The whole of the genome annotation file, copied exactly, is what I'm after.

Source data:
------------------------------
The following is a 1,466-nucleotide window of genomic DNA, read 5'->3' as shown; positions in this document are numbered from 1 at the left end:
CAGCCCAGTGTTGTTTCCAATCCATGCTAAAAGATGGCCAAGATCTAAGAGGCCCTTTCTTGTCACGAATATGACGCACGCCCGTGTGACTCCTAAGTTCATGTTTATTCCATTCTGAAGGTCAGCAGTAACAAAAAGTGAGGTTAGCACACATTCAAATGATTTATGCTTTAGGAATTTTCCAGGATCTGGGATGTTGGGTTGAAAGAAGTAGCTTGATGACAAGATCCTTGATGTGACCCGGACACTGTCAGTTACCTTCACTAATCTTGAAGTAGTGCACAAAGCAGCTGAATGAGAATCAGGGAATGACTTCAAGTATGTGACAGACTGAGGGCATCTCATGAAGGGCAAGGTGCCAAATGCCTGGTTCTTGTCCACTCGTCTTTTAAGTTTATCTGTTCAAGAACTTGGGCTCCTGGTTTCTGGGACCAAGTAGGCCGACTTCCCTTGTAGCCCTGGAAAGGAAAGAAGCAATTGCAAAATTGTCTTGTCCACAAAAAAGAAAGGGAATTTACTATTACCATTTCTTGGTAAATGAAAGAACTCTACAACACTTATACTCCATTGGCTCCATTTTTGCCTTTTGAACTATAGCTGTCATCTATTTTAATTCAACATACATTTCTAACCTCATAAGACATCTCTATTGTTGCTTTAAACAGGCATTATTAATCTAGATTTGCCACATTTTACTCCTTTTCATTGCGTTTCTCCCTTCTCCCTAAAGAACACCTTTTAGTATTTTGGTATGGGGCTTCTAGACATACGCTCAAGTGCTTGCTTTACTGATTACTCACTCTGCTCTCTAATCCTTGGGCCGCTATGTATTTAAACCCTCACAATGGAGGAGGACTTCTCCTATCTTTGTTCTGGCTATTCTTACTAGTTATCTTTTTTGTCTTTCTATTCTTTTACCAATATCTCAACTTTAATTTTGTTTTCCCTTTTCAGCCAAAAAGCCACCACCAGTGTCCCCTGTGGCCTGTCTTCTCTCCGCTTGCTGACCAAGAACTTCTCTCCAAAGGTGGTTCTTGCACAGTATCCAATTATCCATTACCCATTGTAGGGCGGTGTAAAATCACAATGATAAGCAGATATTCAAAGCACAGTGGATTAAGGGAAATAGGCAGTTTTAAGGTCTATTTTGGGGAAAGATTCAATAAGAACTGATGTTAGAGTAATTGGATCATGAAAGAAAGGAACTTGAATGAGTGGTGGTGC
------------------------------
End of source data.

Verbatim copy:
The following is a 1,466-nucleotide window of genomic DNA, read 5'->3' as shown; positions in this document are numbered from 1 at the left end:
CAGCCCAGTGTTGTTTCCAATCCATGCTAAAAGATGGCCAAGATCTAAGAGGCCCTTTCTTGTCACGAATATGACGCACGCCCGTGTGACTCCTAAGTTCATGTTTATTCCATTCTGAAGGTCAGCAGTAACAAAAAGTGAGGTTAGCACACATTCAAATGATTTATGCTTTAGGAATTTTCCAGGATCTGGGATGTTGGGTTGAAAGAAGTAGCTTGATGACAAGATCCTTGATGTGACCCGGACACTGTCAGTTACCTTCACTAATCTTGAAGTAGTGCACAAAGCAGCTGAATGAGAATCAGGGAATGACTTCAAGTATGTGACAGACTGAGGGCATCTCATGAAGGGCAAGGTGCCAAATGCCTGGTTCTTGTCCACTCGTCTTTTAAGTTTATCTGTTCAAGAACTTGGGCTCCTGGTTTCTGGGACCAAGTAGGCCGACTTCCCTTGTAGCCCTGGAAAGGAAAGAAGCAATTGCAAAATTGTCTTGTCCACAAAAAAGAAAGGGAATTTACTATTACCATTTCTTGGTAAATGAAAGAACTCTACAACACTTATACTCCATTGGCTCCATTTTTGCCTTTTGAACTATAGCTGTCATCTATTTTAATTCAACATACATTTCTAACCTCATAAGACATCTCTATTGTTGCTTTAAACAGGCATTATTAATCTAGATTTGCCACATTTTACTCCTTTTCATTGCGTTTCTCCCTTCTCCCTAAAGAACACCTTTTAGTATTTTGGTATGGGGCTTCTAGACATACGCTCAAGTGCTTGCTTTACTGATTACTCACTCTGCTCTCTAATCCTTGGGCCGCTATGTATTTAAACCCTCACAATGGAGGAGGACTTCTCCTATCTTTGTTCTGGCTATTCTTACTAGTTATCTTTTTTGTCTTTCTATTCTTTTACCAATATCTCAACTTTAATTTTGTTTTCCCTTTTCAGCCAAAAAGCCACCACCAGTGTCCCCTGTGGCCTGTCTTCTCTCCGCTTGCTGACCAAGAACTTCTCTCCAAAGGTGGTTCTTGCACAGTATCCAATTATCCATTACCCATTGTAGGGCGGTGTAAAATCACAATGATAAGCAGATATTCAAAGCACAGTGGATTAAGGGAAATAGGCAGTTTTAAGGTCTATTTTGGGGAAAGATTCAATAAGAACTGATGTTAGAGTAATTGGATCATGAAAGAAAGGAACTTGAATGAGTGGTGGTGC